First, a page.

The physiopathology and etiology of dysphagia are different in these diseases. PD is characterized by impairment of basal ganglia. PD reduces voluntary movements and causes resting tremor, rigidity, akinesia (or bradykinesia), and postural instability(7,8). ALS is characterized by progressive degeneration of lower and upper-motor neurons in the cerebral cortex, brainstem, and spinal cord. ALS results in muscular atrophy, fasciculation, weakness, and spasticity(9).

Dysphagia is an important symptom in the prognosis of ALS and PD. Correct diagnosis, appropriate therapeutic interventions, and management of swallowing are very necessary(10). At the moment, there are few publications describing swallowing management programs (SMPs) and its swallowing maneuvers or exercises.

Swallowing management, through the utilization of methods that compensate for the alterations in the swallowing process, aims to preserve a safe oral feeding as long as possible. ALS and PD are two of the most common neurodegenerative diseases in SMP.

The maneuvers used in swallowing managements can be categorized by their objectives and characteristics. Robbins et al.11 describe the first category as "compensatory," with the maneuvers of chin-tuck, head rotation, head tilt, head back, side-lying, bolus consistency, and breath holding. The "motor without swallow" category includes range of motion, strengthening - tongue, strengthening - respiratory, tongue control, shaker, Lee Silverman Voice Treatment (LSVT), pharyngeal exercise, gargling, vocal exercises, velar elevation, and airway closure/breath holding. The "motor with swallow" category includes Mendelssohn, super supraglottic, supraglottic, effortful, tongue holding, and swallow (frequency). The "sensorial" category includes bolus effects (volume, viscosity, temperature, and taste enhancement) and stimulation (thermal-tactile stimulation, electrical stimulation, occluding tract, and visual feedback).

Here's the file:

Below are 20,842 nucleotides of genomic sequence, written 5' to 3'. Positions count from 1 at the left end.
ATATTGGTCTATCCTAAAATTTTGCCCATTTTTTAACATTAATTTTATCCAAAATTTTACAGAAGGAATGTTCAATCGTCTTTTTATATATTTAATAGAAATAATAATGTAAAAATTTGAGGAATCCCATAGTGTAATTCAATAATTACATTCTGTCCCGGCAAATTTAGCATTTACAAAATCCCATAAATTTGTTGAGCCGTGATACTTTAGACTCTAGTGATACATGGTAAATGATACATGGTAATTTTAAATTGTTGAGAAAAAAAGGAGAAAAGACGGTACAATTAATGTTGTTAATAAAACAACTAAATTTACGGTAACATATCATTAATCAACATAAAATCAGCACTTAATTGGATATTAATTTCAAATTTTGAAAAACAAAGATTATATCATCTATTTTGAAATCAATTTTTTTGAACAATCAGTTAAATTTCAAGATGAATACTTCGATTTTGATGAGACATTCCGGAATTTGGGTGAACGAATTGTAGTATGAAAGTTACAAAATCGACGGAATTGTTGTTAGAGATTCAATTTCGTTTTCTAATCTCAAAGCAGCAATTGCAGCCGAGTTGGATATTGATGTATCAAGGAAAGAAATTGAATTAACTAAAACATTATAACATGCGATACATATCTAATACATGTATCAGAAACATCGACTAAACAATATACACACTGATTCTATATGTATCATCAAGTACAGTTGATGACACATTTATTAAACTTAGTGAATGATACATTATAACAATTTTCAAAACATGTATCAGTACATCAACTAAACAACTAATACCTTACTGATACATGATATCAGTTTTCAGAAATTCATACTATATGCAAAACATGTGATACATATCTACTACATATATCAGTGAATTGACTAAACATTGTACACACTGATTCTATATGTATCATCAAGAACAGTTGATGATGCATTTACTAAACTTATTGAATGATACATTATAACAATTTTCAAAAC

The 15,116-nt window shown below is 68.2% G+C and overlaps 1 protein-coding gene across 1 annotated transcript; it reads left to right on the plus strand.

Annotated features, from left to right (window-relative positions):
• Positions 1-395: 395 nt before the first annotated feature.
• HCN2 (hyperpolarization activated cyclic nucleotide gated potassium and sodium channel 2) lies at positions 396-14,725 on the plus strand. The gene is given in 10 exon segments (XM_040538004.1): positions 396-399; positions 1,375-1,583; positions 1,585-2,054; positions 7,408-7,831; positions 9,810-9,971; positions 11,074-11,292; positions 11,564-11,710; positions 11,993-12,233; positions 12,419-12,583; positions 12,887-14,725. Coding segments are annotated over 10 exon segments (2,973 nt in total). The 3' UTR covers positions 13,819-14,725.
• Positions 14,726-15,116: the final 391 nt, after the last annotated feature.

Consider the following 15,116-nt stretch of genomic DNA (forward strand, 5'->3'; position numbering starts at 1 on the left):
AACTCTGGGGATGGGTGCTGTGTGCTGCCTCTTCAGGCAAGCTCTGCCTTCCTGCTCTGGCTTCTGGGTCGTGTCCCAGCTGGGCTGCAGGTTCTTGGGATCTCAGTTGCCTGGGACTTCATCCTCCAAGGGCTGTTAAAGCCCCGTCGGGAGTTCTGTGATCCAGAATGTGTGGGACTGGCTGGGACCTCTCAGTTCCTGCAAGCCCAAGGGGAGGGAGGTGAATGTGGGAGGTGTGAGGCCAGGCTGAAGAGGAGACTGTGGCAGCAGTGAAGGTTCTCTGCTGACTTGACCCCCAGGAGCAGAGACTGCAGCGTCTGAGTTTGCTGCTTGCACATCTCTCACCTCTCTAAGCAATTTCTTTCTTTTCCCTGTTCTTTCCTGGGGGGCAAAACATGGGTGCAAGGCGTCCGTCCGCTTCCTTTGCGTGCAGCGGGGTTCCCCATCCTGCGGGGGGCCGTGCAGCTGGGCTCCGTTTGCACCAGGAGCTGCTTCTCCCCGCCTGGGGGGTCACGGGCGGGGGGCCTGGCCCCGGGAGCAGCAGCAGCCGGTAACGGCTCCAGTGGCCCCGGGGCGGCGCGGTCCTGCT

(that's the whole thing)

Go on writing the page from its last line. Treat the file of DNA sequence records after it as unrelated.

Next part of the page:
Few studies describe the therapeutic intervention in the management of dysphagic patients with neurodegenerative disease. This study raises some hypothesis that may interfere in therapeutic choices such as: (i) the physiopathology of the disease determines the choice of therapeutic approaches and (ii) the disease duration influences the therapeutic approaches. This article aims to test these hypotheses in a case series of patients with ALS and PD.

 

METHODS

This study was approved by the Ethic Board Committee of the Faculty of Medical Sciences at the University of Campinas, Brazil (Protocol Number 796/2005). There was no need for a consent form because this study had secondary access to the data.

Selection of patients

It is a long-term study that included 51 patients. They were divided into two groups: group 1, 24 patients with idiopathic PD, and group 2, 27 patients with ALS. The patients were regularly followed-up at a dysphagia outpatient clinic, in a large Brazilian university hospital, in a 5-year period (2006 - 2011). It was an open case series, and during the 5 years of study there were patients moving in and out.

Only patients who had at least two evaluations, complaints of swallowing, no prior nonoral feeding, and regular check-ups with Outpatient Neurology were included in the study. Patients with concomitant disorders able to cause dysphagia were excluded from the analysis. ALS patients with frontotemporal involvement were also excluded.

Procedures

Every procedure was conducted based on a published protocol of swallowing evaluation(12).

The patients underwent swallowing evaluation, functional oral intake scale (FOIS), and therapeutic intervention every 3 months.